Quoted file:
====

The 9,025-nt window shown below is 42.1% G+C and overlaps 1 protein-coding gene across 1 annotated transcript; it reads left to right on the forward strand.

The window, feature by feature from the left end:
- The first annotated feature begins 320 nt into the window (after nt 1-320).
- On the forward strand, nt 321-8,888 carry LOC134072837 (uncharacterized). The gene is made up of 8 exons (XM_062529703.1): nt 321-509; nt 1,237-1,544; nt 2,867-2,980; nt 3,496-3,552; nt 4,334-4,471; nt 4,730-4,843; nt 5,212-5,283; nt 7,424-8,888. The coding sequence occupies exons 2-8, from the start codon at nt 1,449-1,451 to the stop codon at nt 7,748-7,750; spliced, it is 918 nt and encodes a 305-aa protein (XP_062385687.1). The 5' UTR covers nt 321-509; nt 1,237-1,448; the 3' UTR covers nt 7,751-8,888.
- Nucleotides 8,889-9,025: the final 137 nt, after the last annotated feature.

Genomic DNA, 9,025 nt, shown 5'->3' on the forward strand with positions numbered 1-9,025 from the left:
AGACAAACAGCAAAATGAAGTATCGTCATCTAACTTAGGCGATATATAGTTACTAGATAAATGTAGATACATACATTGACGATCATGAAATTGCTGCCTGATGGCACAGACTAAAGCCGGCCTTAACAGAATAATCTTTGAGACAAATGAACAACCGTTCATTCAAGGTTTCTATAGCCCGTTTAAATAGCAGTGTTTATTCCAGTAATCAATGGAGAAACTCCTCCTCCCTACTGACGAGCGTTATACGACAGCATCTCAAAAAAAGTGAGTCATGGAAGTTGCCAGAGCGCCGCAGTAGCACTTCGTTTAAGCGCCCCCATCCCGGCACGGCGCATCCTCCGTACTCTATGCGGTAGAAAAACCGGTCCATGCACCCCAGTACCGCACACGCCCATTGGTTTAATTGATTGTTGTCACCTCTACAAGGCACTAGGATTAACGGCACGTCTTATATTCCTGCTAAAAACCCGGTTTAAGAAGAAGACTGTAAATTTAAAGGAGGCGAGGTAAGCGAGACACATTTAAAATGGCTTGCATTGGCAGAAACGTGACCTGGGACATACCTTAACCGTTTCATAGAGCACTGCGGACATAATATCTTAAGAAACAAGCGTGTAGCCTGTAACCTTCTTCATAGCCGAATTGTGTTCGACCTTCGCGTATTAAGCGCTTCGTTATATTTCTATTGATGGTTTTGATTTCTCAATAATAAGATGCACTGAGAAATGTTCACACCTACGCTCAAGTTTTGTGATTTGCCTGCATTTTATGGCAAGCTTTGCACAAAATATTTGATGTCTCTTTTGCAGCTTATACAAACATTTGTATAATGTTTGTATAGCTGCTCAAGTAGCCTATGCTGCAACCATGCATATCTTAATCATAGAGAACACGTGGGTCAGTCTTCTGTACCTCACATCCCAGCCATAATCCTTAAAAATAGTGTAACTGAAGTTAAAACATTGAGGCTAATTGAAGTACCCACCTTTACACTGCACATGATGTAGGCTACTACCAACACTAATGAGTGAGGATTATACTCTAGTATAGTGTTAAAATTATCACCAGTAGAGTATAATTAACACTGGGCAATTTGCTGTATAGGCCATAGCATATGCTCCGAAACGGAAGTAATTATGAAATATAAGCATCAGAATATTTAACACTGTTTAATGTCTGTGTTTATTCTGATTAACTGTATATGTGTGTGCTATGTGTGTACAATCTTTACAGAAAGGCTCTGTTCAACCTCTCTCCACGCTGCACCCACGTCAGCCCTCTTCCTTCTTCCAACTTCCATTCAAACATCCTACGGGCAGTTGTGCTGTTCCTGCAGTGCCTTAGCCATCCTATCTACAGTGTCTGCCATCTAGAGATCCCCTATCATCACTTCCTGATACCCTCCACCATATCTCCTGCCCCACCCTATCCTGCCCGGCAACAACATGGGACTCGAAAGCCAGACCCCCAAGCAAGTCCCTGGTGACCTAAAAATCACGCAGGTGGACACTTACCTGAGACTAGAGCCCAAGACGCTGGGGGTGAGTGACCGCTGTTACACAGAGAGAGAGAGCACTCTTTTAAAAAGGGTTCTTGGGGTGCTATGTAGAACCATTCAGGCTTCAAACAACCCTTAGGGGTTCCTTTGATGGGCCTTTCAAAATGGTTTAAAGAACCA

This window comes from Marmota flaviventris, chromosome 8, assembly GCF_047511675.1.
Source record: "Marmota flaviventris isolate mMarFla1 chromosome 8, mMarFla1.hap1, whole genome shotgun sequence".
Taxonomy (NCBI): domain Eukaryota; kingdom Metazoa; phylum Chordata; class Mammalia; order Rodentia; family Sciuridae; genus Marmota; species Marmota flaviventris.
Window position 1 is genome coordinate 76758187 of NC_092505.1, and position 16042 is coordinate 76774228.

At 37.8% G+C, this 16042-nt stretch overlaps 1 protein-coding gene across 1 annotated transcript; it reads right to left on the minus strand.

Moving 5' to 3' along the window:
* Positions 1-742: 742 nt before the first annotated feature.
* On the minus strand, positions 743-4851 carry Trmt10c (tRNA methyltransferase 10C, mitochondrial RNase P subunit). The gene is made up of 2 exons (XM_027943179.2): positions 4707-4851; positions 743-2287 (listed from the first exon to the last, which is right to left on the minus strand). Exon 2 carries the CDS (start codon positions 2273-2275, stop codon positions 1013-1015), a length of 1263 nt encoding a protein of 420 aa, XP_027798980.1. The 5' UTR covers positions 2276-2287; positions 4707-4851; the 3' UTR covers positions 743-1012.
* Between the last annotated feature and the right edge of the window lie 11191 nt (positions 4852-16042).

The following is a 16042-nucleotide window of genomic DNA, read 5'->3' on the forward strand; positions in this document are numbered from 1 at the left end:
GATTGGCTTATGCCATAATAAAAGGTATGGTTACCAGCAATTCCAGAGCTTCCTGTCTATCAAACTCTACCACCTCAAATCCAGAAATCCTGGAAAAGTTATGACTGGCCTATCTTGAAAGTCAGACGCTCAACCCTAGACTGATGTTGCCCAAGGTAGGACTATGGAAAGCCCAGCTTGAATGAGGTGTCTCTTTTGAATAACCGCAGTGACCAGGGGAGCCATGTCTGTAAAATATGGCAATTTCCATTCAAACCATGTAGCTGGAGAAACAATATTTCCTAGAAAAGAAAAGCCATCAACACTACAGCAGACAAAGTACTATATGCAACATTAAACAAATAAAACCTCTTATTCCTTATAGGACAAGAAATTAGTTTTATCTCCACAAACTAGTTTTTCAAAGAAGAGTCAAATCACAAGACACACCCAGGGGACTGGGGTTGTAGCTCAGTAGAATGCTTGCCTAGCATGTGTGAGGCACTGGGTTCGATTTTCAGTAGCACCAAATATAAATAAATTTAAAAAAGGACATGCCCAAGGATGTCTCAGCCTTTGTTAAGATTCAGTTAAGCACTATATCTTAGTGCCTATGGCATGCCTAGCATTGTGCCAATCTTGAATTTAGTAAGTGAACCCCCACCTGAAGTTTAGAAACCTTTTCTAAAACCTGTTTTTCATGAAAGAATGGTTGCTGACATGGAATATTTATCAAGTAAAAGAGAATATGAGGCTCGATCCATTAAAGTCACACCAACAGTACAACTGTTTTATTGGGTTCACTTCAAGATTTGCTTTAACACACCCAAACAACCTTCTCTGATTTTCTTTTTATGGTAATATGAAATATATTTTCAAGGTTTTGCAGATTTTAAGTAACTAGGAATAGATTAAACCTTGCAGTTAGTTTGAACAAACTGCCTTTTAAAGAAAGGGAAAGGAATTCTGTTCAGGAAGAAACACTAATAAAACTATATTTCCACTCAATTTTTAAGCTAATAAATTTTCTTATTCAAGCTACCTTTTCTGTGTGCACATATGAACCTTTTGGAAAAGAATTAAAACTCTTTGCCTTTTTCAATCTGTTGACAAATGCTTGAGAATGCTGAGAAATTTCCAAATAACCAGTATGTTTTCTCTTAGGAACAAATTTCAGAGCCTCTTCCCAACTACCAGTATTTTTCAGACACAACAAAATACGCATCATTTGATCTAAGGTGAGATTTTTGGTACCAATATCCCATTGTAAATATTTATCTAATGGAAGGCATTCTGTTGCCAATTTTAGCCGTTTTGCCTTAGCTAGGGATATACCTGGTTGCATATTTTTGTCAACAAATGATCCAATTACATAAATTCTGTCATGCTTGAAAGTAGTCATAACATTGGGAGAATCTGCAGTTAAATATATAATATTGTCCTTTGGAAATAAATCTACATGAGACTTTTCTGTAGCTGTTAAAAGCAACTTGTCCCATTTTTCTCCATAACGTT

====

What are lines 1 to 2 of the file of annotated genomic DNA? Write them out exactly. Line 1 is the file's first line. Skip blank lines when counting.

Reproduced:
The 9,025-nt window shown below is 42.1% G+C and overlaps 1 protein-coding gene across 1 annotated transcript; it reads left to right on the forward strand.

The window, feature by feature from the left end: